Tuesday, October 09, 2012

The message for Latin America from the reelection of Chavez

This article was published by the Indian think tank " Gateway House" on 11 October 2012


also by The Hindu newspaper on 12 October

The free, fair and peaceful Venezuelan elections on Sunday, with a clear and accepted outcome has restored the confidence of the world which had some doubts about the vulnerabilities of the Latin American democracies after the constitutional overthrow  of President Lugo of Paraguay in June this year and the unconstitutional removal of Honduran President Manuel Zelaya in 2009.  The immediate and graceful acceptance of the people's verdict by Capriles, the loser and his message of congratulations to Chavez augur well for the future of the Venezuelan democracy.  These are also good for the growing maturity of the young Latin American democracies many of which were restored from military dictatorships in the eighties.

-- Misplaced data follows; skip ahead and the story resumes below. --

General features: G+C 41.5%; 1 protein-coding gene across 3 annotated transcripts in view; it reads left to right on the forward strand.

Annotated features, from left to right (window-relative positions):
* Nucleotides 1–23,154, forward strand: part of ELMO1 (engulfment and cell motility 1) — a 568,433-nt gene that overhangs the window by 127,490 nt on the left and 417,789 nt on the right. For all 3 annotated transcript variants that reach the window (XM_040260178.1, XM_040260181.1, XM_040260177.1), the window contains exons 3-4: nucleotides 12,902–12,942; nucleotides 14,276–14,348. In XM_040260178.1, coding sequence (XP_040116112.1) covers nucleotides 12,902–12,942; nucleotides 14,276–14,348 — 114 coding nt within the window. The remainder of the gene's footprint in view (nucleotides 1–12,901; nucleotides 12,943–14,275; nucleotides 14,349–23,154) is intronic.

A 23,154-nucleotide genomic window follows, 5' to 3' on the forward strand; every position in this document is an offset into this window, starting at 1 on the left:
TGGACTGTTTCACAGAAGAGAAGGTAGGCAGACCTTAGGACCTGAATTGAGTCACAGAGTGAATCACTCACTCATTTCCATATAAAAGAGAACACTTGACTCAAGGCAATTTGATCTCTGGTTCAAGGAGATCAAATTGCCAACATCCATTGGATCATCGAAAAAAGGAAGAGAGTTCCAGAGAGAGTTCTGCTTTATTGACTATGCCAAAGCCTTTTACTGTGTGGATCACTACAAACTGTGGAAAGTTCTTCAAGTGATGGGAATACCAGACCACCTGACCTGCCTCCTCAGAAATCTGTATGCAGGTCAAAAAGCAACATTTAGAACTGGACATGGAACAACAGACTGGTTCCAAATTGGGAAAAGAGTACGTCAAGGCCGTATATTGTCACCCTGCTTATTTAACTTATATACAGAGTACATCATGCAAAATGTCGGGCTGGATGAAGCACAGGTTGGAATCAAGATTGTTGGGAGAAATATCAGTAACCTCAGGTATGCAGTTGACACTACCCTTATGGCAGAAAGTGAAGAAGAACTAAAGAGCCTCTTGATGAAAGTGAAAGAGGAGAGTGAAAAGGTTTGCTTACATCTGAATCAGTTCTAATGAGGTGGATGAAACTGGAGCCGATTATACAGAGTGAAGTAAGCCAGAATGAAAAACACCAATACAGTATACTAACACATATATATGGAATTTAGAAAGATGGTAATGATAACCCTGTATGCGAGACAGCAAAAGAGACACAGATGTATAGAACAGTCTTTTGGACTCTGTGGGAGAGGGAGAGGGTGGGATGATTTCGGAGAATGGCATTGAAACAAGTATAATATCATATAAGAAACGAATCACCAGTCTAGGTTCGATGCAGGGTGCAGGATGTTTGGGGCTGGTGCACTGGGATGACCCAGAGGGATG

The reelection of Chavez for the third successive term is an undoubtable proof of the empowerment of the masses of the region. It is the poor and lower middle class who set the political and economic agenda of the region by their election of Leftist leaders. Conscious of this, even the centre- right governments of the region are strongly committed to Inclusive Growth.